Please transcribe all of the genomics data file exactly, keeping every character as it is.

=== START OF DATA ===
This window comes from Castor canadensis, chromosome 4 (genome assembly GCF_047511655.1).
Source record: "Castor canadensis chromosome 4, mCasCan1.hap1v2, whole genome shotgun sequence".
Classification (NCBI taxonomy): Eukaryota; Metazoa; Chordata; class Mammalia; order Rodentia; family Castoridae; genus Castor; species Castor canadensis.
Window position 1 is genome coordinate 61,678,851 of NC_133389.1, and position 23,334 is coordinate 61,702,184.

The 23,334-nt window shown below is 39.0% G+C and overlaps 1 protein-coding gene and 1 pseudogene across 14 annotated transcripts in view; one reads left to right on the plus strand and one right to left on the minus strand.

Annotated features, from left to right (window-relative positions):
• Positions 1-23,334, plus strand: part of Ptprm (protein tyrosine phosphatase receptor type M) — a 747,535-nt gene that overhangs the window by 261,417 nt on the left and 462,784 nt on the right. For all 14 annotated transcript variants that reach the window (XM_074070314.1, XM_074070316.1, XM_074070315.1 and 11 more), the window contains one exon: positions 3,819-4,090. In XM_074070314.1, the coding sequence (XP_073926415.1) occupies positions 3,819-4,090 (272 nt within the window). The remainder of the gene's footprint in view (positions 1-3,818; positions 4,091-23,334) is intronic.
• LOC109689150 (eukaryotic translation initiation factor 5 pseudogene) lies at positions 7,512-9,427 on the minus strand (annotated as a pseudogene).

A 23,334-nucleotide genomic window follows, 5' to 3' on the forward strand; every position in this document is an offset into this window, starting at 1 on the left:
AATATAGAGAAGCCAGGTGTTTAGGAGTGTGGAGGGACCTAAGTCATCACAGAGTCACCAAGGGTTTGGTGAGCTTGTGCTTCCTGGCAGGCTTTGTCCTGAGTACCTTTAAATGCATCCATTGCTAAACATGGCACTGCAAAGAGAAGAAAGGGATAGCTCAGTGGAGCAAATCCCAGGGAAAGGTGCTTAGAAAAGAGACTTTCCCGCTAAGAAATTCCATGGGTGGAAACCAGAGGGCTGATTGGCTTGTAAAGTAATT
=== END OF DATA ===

This window comes from Castor canadensis, chromosome 4 (genome assembly GCF_047511655.1).
Source record: "Castor canadensis chromosome 4, mCasCan1.hap1v2, whole genome shotgun sequence".
Classification (NCBI taxonomy): Eukaryota; Metazoa; Chordata; class Mammalia; order Rodentia; family Castoridae; genus Castor; species Castor canadensis.
Window position 1 is genome coordinate 61,678,851 of NC_133389.1, and position 23,334 is coordinate 61,702,184.

The 23,334-nt window shown below is 39.0% G+C and overlaps 1 protein-coding gene and 1 pseudogene across 14 annotated transcripts in view; one reads left to right on the plus strand and one right to left on the minus strand.

Annotated features, from left to right (window-relative positions):
• Positions 1-23,334, plus strand: part of Ptprm (protein tyrosine phosphatase receptor type M) — a 747,535-nt gene that overhangs the window by 261,417 nt on the left and 462,784 nt on the right. For all 14 annotated transcript variants that reach the window (XM_074070314.1, XM_074070316.1, XM_074070315.1 and 11 more), the window contains one exon: positions 3,819-4,090. In XM_074070314.1, the coding sequence (XP_073926415.1) occupies positions 3,819-4,090 (272 nt within the window). The remainder of the gene's footprint in view (positions 1-3,818; positions 4,091-23,334) is intronic.
• LOC109689150 (eukaryotic translation initiation factor 5 pseudogene) lies at positions 7,512-9,427 on the minus strand (annotated as a pseudogene).

A 23,334-nucleotide genomic window follows, 5' to 3' on the forward strand; every position in this document is an offset into this window, starting at 1 on the left:
AATATAGAGAAGCCAGGTGTTTAGGAGTGTGGAGGGACCTAAGTCATCACAGAGTCACCAAGGGTTTGGTGAGCTTGTGCTTCCTGGCAGGCTTTGTCCTGAGTACCTTTAAATGCATCCATTGCTAAACATGGCACTGCAAAGAGAAGAAAGGGATAGCTCAGTGGAGCAAATCCCAGGGAAAGGTGCTTAGAAAAGAGACTTTCCCGCTAAGAAATTCCATGGGTGGAAACCAGAGGGCTGATTGGCTTGTAAAGTAATT